Do you think monopolies are good for anything?...  Canon had a virtual monopoly, can we see how much innovation happened during that time?
Yes, for YOU it's all about the shareholders. ;)  We don't all think that way.

And thanks to Sony's innovations, I CAN push 4 stops if I want to and I don't need to have great retouching skills to fix a mass of FPN that shows up if I try the same with a Canon file.  ABC cameras save me a lot of time compared to Canon bodies for that kind of work and when you're old and prone to getting cranky, it's good to not waste time on irritating products. ;D

Canon makes a system of cameras, lenses, flashes, etc., that collectively meet the needs of the majority of photographers in the world.  The sensor may only need to be be 'good enough' - recall that the 5DIII + Canon 24-70/2.8L II outresolves the D800 + Nikon 24-70/2.8G.

You just finished agreeing that Canon makes "good enough" products for the majority of users, which is what I said they did.  Sure, they make a few decent lenses too.  But good lenses don't make a system either.

Explain how mirrorless is moving ahead?
  I'll take Sellas line here.
faster pace of technology and performance improvement from everybody but Canon lately.
Even Nikon's N1V3 can do some tricks their flagship flapper can't.

What kind of photography do you do?  You're obviously not unintelligent or completely ignorant, but you strike me as the kind of person who sees everything from his own perspective, as though your type of photography is the only kind that's important.

I have a friend who is a die-hard Nikon fanboi.  He has a D800 and some nice glass.  He mostly shoots portraits, and loves his D800, and made jokes about Canon products not keeping up.  Then he shot a wedding using someone else's 5D3, and nearly switched to Canon.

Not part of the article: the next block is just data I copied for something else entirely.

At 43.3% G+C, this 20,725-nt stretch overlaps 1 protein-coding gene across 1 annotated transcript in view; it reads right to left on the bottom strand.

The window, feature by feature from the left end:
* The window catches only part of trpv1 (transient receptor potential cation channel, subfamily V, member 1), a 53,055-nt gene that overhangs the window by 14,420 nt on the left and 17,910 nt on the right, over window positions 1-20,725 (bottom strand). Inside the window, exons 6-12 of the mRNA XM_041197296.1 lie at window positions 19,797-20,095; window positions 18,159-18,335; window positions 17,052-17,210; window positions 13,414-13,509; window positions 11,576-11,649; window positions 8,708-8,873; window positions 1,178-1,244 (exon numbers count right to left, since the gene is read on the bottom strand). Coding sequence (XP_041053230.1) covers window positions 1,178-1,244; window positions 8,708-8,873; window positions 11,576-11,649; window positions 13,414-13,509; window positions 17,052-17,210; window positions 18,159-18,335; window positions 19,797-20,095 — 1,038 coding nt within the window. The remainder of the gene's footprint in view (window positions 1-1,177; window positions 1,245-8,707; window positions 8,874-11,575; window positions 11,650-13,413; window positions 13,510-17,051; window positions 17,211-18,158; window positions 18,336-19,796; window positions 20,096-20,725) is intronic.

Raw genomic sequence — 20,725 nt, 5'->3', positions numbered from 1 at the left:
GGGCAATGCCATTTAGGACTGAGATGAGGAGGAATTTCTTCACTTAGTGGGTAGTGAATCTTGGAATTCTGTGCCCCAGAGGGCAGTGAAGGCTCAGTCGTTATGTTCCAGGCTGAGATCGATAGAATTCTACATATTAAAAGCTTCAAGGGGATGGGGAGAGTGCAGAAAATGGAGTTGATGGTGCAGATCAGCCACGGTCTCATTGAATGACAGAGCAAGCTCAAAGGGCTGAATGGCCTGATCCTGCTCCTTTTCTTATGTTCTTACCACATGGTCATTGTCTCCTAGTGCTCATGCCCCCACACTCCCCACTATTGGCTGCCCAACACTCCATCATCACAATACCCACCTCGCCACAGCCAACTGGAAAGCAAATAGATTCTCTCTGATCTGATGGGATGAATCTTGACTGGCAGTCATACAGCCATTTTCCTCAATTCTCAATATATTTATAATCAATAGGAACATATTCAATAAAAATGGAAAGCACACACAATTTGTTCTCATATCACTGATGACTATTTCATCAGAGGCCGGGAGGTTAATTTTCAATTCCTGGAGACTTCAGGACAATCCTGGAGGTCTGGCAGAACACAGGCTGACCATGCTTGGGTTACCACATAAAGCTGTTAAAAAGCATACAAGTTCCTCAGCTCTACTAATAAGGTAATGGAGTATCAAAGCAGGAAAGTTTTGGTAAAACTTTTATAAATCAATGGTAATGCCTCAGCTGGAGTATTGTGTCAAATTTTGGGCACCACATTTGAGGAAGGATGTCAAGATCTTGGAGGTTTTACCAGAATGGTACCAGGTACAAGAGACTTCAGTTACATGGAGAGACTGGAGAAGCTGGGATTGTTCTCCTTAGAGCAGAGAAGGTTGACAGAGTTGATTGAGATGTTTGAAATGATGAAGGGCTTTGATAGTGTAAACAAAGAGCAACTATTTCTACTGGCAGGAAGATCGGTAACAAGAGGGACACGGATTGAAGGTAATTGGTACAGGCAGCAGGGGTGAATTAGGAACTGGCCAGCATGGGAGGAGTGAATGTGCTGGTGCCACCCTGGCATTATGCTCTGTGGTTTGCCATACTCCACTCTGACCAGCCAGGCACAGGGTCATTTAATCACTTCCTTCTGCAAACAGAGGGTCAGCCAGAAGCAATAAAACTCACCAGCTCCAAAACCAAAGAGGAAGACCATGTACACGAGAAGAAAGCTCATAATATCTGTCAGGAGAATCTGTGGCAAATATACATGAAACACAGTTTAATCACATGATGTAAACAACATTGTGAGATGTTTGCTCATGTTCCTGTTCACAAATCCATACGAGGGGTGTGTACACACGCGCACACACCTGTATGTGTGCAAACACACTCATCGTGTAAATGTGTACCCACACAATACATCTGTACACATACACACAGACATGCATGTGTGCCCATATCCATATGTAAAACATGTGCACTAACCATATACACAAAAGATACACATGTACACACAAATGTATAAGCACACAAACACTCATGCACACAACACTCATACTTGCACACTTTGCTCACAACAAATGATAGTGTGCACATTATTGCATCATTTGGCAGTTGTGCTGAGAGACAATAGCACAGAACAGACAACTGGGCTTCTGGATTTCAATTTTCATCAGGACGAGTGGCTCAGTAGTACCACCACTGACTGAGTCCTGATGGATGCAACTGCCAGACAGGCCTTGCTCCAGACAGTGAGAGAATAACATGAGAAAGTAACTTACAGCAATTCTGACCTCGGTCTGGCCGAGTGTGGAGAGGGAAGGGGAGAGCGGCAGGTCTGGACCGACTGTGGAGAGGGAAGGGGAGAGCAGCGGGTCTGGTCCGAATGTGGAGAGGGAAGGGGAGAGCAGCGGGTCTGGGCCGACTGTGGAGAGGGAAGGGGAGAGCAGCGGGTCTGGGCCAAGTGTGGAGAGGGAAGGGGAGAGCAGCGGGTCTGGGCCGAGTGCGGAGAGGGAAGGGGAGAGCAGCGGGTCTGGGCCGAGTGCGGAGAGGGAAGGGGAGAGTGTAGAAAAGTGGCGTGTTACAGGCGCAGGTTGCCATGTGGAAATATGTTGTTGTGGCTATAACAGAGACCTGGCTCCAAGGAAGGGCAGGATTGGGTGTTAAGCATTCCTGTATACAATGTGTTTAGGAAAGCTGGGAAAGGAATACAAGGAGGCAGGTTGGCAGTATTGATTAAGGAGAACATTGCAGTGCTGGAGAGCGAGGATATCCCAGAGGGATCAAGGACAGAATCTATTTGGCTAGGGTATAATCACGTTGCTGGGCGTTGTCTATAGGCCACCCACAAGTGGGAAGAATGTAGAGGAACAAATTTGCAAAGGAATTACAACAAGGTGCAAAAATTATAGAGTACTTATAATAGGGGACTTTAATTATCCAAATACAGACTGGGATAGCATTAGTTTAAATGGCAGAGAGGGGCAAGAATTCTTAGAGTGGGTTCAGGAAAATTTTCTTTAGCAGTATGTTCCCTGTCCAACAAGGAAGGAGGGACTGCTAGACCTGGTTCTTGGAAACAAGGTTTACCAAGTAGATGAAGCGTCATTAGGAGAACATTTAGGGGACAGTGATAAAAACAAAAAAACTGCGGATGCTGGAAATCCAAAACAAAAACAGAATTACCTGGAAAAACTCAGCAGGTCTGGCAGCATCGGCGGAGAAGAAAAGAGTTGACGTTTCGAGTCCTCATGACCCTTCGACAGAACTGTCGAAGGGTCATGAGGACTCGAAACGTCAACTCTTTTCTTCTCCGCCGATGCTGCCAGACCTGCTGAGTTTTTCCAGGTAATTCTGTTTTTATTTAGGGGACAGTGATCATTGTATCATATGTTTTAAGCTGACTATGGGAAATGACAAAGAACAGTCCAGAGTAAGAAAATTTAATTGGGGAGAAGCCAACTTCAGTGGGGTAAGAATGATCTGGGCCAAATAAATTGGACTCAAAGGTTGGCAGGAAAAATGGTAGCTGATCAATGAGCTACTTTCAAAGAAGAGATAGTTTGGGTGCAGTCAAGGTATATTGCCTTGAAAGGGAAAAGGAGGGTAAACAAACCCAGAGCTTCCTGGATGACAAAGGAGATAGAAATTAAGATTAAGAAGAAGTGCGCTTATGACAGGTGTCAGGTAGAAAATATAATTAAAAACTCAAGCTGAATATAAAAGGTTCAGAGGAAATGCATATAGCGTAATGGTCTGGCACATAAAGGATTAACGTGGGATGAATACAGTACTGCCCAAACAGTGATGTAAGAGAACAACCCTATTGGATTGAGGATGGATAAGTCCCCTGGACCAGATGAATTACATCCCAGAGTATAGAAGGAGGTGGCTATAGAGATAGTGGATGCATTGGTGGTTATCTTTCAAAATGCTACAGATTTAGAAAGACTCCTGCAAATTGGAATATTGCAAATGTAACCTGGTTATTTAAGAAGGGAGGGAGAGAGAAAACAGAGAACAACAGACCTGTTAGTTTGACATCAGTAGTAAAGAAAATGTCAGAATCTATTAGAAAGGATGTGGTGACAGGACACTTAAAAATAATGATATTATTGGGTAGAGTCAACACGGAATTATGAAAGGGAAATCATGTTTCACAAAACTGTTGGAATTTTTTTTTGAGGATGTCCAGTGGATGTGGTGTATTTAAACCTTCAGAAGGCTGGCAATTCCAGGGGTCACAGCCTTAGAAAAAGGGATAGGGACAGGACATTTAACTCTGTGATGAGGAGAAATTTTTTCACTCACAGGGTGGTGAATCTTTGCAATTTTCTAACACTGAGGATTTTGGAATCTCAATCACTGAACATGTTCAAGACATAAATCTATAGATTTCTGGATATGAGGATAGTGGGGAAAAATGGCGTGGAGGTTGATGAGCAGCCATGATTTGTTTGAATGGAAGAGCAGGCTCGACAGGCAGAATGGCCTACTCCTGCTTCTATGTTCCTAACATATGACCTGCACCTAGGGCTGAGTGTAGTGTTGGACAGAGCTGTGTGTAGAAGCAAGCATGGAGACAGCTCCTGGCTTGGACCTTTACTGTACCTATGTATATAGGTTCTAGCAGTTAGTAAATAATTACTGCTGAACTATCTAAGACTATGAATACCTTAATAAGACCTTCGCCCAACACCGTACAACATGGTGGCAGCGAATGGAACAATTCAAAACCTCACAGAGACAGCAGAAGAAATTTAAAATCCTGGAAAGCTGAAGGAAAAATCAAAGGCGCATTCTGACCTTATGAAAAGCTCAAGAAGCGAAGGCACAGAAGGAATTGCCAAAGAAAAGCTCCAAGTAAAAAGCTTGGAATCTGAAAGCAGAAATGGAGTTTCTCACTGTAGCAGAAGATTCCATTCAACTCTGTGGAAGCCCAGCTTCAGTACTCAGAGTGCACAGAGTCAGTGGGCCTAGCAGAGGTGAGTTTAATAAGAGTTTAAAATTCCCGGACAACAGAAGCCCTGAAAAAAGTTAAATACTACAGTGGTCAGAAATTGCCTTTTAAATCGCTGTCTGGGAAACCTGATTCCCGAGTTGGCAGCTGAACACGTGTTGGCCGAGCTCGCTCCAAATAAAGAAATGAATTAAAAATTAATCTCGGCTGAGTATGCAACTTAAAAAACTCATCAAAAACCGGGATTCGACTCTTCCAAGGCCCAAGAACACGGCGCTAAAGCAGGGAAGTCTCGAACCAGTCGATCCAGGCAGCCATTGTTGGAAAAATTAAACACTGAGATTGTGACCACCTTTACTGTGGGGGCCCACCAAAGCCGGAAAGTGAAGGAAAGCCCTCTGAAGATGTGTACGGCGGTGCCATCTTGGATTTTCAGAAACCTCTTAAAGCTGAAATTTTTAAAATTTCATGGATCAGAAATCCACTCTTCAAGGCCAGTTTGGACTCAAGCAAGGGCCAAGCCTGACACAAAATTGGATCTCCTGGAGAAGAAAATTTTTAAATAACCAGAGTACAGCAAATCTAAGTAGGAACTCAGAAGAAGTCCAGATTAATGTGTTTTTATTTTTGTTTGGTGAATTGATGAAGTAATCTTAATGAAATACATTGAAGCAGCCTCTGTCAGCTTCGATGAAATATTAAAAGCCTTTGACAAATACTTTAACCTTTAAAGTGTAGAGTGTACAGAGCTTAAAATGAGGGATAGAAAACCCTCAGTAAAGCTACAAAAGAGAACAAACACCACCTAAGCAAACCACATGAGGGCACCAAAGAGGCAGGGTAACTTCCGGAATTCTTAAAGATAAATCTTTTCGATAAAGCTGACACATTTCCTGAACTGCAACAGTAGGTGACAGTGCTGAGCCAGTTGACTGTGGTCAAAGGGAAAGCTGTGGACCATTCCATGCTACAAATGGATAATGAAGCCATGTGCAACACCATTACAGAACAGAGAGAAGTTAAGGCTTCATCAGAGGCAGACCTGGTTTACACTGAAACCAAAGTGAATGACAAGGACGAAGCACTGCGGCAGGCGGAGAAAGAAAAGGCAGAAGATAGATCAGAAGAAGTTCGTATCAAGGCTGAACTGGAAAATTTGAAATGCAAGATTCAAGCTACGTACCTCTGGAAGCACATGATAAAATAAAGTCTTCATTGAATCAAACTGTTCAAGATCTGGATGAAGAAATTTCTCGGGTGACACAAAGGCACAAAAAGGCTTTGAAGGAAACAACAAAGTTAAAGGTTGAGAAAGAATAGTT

If you shoot landscapes, or other slow-moving objects, you can get really great photos from Nikon, Sony, etc, especially using lens adapters and third-party (even Canon) glass.  If your subject is moving, it doesn't matter how good the sensor if the rest of the camera can't give you a well-focused shot at the moment you want it.

Thanks for a civilized approach to a contentious topic. :)

I don't do events, sports or wildlife, so I don't often need great AF systems unless I'm after birds on occasion.  My needs are primarily best possible IQ (highly maleable raw files) at lower ISO levels as most of my images are sunlit scenes with inherently wide dynamic range and processing those images into a useful print, the way I want to process them, means ABC cameras perform better in my workflow.

My gripe is less with Canon's products (they're making tons of profit with 'good-enough' products, why change) than with its fanbois who think that, "if only those complainers knew what they were doing then Canon products would do what they need."  And as voiciferous as some of those fanbois are, that's just wrong.  Canon has some inherent flaws that have been around a long time and some of us got tired of working around those problems and waiting for them to be fixed.  We don't have to hobble ourselves if we used ABC cameras instead but you might notice the most evangelical Canonites here are the ones who likely haven't learned how to make good use of ABC cameras or, the compromises embodied by Canon products actually are well suited to their uses so, they think if their mainstream or niche application can be filled by Canon gear then all such endeavors can be similarly satiated.  And I am happy to disagree with that sort of generalization. :)

..I would like some pressure on Canon to continue to improve.  However, I don't want them to drop all their strong features just to be a hunk of metal with a great sensor.
I certainly do not advocate for them to introduce more compromises in order to add improved sensor performance! I'm interested in seeing them catch up to where everyone else is in sensor performance as I'd love a 7d2 with clean low iso shadow performance.